Genetic engineering revolutionized the concept of traditional vaccines since subunit vaccines became reality. Additionally, over the past two decades plant-derived antigens have been studied as potential vaccines with several advantages, including low cost and convenient administration. More...

  • A Novel 5-Enolpyruvylshikimate-3-Phosphate Synthase Shows High Glyphosate Tolerance in Escherichia coli and Tobacco Plants. Gaoyi Cao; Yunjun Liu; Shengxue Zhang; Xuewen Yang; Rongrong Chen; Yuwen Zhang; Wei Lu; Yan Liu; Jianhua Wang; Min Lin; Guoying Wang // PLoS ONE;Jun2012, Vol. 7 Issue 6, p1 

    A key enzyme in the shikimate pathway, 5-enolpyruvylshikimate-3-phosphate synthase (EPSPS) is the primary target of the broad-spectrum herbicide glyphosate. Identification of new aroA genes coding for EPSPS with a high level of glyphosate tolerance is essential for the development of...

  • Delivery of multiple transgenes to plant cells by an improved version of MultiRound Gateway technology. Buntru, Matthias; Gärtner, Stefanie; Staib, Lena; Kreuzaler, Fritz; Schlaich, Nikolaus // Transgenic Research;Feb2013, Vol. 22 Issue 1, p153 

    At present, only few methods for the effective assembly of multigene constructs have been described. Here we present an improved version of the MultiRound Gateway technology, which facilitates plant multigene transformation. The system consists of two attL-flanked entry vectors, which contain an...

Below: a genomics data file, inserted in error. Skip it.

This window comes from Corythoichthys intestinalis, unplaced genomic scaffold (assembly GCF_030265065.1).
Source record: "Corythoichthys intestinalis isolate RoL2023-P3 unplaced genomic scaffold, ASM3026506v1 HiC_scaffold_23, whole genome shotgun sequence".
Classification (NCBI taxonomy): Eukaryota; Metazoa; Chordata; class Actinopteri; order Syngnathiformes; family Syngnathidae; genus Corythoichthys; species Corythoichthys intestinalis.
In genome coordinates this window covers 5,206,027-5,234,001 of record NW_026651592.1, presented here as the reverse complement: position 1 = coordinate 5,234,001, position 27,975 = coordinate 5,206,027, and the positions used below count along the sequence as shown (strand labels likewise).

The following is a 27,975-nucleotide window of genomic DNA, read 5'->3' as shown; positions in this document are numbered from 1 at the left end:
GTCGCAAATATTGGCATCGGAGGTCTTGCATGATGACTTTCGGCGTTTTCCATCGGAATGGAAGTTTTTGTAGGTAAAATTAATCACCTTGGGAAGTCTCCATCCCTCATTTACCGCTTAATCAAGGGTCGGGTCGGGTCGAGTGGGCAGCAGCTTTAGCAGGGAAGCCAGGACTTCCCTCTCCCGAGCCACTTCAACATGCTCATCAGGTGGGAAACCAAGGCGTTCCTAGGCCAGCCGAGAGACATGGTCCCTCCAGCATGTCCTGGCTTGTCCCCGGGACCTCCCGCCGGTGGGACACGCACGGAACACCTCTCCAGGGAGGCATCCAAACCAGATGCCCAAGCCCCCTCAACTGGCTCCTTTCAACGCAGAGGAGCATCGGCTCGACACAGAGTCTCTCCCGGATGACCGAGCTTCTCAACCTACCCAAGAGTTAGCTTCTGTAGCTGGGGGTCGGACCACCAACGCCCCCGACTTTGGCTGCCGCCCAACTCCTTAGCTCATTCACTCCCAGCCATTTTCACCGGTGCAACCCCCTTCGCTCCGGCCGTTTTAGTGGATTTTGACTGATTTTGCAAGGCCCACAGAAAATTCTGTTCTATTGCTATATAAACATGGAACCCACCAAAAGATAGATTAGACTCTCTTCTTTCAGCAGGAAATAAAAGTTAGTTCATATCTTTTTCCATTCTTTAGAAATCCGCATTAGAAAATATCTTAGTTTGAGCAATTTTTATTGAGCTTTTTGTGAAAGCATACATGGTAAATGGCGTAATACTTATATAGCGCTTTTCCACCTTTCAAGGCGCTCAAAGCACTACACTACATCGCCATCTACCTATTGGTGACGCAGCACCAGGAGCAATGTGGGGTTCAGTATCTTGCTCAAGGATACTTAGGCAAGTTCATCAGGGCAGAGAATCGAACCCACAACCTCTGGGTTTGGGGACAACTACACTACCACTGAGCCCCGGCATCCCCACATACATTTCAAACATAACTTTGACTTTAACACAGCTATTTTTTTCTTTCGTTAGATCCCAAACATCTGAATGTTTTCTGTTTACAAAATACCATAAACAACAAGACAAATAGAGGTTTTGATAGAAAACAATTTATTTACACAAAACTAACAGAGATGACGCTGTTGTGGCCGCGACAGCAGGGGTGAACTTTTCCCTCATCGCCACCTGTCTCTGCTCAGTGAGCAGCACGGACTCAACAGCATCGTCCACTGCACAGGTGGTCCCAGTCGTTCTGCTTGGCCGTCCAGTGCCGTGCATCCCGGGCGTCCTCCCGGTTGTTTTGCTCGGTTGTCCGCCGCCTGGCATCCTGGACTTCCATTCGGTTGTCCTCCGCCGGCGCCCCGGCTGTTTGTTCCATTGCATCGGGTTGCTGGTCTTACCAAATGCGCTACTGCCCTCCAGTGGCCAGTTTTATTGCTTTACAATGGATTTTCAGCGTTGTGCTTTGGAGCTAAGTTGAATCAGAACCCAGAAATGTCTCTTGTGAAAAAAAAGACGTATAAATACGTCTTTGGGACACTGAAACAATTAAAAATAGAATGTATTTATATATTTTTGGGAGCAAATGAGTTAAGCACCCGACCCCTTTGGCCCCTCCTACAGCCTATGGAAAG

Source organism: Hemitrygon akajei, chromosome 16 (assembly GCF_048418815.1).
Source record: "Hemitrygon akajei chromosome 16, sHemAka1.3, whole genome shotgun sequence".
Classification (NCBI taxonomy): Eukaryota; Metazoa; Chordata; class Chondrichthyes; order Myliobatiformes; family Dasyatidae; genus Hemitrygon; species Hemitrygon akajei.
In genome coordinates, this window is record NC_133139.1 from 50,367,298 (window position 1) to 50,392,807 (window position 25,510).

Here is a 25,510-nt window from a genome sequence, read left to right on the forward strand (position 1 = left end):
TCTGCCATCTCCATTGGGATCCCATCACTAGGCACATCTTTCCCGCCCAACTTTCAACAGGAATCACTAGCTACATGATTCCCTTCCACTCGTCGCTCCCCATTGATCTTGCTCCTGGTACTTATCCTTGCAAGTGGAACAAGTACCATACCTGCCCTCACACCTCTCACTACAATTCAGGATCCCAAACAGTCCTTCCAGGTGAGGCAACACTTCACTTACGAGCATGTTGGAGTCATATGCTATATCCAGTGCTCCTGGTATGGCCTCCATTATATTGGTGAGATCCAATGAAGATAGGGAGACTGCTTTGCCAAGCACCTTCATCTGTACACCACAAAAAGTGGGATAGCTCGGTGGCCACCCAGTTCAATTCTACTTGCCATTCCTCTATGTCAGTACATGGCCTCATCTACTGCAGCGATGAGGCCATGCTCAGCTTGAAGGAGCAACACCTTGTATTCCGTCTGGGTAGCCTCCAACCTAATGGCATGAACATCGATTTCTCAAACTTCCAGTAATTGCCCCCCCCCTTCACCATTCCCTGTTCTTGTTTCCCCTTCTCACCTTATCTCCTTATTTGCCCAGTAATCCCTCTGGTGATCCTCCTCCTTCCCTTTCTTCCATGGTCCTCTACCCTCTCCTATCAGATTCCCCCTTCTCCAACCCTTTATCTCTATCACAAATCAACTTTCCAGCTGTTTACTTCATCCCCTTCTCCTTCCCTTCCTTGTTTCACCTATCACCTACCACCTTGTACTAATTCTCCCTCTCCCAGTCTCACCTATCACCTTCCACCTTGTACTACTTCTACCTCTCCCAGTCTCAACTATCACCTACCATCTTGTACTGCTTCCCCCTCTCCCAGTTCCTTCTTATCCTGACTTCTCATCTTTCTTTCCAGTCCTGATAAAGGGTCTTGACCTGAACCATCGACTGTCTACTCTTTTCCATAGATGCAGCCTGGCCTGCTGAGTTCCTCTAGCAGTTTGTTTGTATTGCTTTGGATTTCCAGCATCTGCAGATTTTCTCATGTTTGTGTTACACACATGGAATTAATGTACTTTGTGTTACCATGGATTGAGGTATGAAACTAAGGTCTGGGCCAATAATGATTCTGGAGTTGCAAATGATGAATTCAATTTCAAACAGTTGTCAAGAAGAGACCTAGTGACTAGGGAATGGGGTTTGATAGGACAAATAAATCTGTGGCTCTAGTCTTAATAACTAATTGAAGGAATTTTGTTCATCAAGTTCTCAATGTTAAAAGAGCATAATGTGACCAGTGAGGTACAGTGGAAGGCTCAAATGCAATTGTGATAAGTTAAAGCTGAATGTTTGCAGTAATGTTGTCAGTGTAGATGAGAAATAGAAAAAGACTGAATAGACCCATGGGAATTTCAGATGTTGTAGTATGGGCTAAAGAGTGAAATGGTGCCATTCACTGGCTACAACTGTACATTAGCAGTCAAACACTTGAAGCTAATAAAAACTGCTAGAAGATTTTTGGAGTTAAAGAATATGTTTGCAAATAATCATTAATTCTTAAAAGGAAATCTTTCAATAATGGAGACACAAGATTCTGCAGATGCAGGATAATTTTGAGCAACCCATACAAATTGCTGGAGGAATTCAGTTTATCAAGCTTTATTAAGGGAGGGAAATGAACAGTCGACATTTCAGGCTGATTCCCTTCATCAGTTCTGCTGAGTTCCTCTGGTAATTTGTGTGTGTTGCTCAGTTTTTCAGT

• A Simple, Chisel-Assisted Mechanical Microdissection System for Harvesting Homogenous Plant Tissue Suitable for the Analysis of Nucleic Acids and Proteins. Brandt, Stephan; Walz, Christina; Schad, Martina; Pavlovic, Nada; Kehr, Julia // Plant Molecular Biology Reporter;Dec2003, Vol. 21 Issue 4, p417 

    Many physiological processes are limited to specific tissues or even specific cell types. Analysing entire plants or organs results in averaged data of all cell types contained in the sample; thus, specific metabolic functions cannot be assigned to individual cell types. A higher spatial...

  • RNA Isolation From High-Phenolic Freeze-Dried Tea (Camellia sinensis) Leaves. Jaiprakash, Maya Rani; Pillai, Beena; Venkatesh, Purna; N., Subramanian; Sinkar, Vilas P.; Sadhale, Parag P. // Plant Molecular Biology Reporter;Dec2003, Vol. 21 Issue 4, p465 

    With minor modifications, we applied a previously reported RNA isolation protocol that used guanidine hydrochloride to leaves of lyophilized (freeze-dried) tea (Camellia sinensis). Plant tissue must be preserved in its collected state, especially when genome-wide expression profiles are studied....

  • DNA Isolation From Fresh, Dry Plant Samples With Highly Acidic Tissue Extracts. Warude, Dnyaneshwar; Chavan, Preeti; Joshi, Kalpana; Patwardhan, Bhushan // Plant Molecular Biology Reporter;Dec2003, Vol. 21 Issue 4, p467 

    Current DNA isolation methods are limited in their ability to obtain quality and/or quantity DNA from plants, such as Emblica officinalis, Terminalia belerica, and Terminalia chebula, which have low pH and high amounts of secondary metabolites in tissue extracts. Our modified DNA isolation...

Share

Read the Article

Courtesy of THE LIBRARY OF VIRGINIA

Sorry, but this item is not currently available from your library.

Try another library?
Sign out of this library

Other Topics